Threads in the Sash: The Story of the Métis People published by Pemmican Publications is written by Métis historian and professor Fred J. Shore. The author has produced a highly readable account of the Métis people especially the people in the western provinces. The book traces the history of the Métis and explains the various terms used to identify the people now recognized in the Canadian constitution. The Labrador Métis are identified as First Nations rather than Métis due to the recognition of the province and Canadian government.
21 Things You May Not Know About the Indian Act: Helping Canadians Make Reconciliation with Indigenous Peoples a Reality written by Bob Joseph founder of Indigenous Corporate Training Inc. is a member of the Gwawaenuk Nation. This 178-page book is an essential guide to understanding the legal document and its repercussion on generations of First Nations, written by a leading cultural sensitivity trainer.
Walking in the Woods: A Métis Memoir is the updated edition of Herb Belcourt's memoir released in 2017 that details the life of Metis entrepreneur and businessman who dedicated his life to Metis urban housing as well as education. He was an entrepreneur and philanthropist from Lac St. Anne, Alberta. He was awarded an honorary doctorate of laws by the University of Alberta in 2001, and was also the recipient of a Lifetime Achievement Award from the Canadian Council of Aboriginal Business in 2016.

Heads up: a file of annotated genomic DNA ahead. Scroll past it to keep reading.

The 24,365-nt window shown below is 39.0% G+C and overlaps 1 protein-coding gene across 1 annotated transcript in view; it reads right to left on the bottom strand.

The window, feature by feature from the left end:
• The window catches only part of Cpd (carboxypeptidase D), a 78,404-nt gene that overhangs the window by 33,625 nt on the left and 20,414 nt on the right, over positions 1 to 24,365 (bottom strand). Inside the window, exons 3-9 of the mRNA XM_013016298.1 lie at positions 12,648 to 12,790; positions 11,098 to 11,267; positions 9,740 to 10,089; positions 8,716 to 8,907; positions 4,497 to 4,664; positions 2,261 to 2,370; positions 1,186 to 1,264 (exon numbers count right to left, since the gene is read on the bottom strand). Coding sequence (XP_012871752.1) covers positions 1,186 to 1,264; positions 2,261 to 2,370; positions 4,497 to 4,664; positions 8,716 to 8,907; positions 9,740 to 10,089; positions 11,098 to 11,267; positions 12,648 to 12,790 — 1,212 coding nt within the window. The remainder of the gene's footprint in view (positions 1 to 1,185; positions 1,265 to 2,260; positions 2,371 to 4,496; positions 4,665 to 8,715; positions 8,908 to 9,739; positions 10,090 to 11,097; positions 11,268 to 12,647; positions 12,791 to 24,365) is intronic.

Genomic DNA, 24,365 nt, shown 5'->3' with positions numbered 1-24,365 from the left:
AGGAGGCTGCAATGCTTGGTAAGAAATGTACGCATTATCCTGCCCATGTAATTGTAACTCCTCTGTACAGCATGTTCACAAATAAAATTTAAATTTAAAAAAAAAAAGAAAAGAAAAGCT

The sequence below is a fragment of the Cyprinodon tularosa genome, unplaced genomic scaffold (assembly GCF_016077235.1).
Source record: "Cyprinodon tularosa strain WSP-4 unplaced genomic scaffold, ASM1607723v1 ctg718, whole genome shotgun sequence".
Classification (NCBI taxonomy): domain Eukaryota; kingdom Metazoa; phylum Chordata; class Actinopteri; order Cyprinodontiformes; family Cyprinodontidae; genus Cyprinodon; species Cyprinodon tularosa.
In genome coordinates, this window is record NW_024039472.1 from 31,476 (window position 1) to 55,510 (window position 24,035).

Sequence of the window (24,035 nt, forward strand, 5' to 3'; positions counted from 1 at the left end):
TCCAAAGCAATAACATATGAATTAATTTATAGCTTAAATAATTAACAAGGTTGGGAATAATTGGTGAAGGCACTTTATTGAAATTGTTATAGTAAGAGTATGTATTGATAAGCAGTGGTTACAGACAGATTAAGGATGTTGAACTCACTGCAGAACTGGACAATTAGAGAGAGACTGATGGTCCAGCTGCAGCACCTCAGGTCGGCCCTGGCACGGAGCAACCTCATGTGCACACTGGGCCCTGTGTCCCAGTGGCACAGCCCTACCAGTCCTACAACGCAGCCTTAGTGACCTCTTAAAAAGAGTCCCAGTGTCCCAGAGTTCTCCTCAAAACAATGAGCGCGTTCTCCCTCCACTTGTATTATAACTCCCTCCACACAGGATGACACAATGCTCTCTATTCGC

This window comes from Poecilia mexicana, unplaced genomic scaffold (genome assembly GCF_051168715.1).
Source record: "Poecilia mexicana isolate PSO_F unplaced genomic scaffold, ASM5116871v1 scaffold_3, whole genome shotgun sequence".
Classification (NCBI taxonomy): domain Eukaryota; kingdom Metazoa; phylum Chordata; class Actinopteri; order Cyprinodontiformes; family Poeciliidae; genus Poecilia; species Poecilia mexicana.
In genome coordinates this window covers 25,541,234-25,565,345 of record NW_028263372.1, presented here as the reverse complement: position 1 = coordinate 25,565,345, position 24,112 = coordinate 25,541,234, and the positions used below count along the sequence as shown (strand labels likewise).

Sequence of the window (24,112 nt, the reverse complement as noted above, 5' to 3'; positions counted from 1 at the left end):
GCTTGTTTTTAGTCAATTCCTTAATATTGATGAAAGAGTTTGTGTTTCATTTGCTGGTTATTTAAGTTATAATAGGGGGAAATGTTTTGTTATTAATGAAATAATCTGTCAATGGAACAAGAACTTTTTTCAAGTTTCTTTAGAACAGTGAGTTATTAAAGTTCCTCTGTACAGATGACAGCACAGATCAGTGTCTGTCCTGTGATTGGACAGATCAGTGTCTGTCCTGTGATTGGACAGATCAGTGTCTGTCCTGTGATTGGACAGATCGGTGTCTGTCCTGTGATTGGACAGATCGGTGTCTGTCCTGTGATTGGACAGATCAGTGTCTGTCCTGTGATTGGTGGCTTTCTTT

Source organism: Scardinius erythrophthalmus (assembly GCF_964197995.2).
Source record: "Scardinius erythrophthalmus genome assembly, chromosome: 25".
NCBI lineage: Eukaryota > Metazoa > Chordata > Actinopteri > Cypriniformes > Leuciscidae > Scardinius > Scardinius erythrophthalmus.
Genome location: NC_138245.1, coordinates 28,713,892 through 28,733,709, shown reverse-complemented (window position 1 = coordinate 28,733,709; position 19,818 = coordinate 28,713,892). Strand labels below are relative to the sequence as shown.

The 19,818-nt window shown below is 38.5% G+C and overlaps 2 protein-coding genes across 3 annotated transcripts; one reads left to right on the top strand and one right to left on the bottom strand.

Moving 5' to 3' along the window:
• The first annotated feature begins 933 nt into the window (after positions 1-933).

Children of the Broken Treaty: Canada's Lost Promise and One Girl's Dream exposes a system of apartheid in Canada that led to the largest youth-driven human rights movement in the country’s history. The movement was inspired by thirteen-year-old Shannen Koostachin, a young Cree woman from Attawapiskat, Ontario. Author Charlie Angus is an elected Member of Parliament for Timmins-James Bay.
The Right to Be Cold: One Woman's Story of Protecting Her Culture, the Arctic, and the Whole Planet is a human story of resilience, commitment, and survival told from the unique vantage point of an Inuk woman who, in spite of many obstacles, rose from humble beginnings in the Arctic community of Kuujjuaq, Quebec—where she was raised by a single parent and grandmother and travelled by dog team in a traditional, ice-based Inuit hunting culture—to become one of the most influential and decorated environmental, cultural, and human rights advocates in the world.
Aboriginal Rights Are Not Human Rights: In Defence of Indigenous Struggles provides much needed conceptual and historical analysis of Aboriginal and treaty rights in Canada, and offers concrete suggestions to transform the current policy paradigm into one that supports and invigorates Indigenous cultures in a contemporary context. Aboriginal rights do not belong to the broader category of universal human rights because they are grounded in the particular practices of Aboriginal people.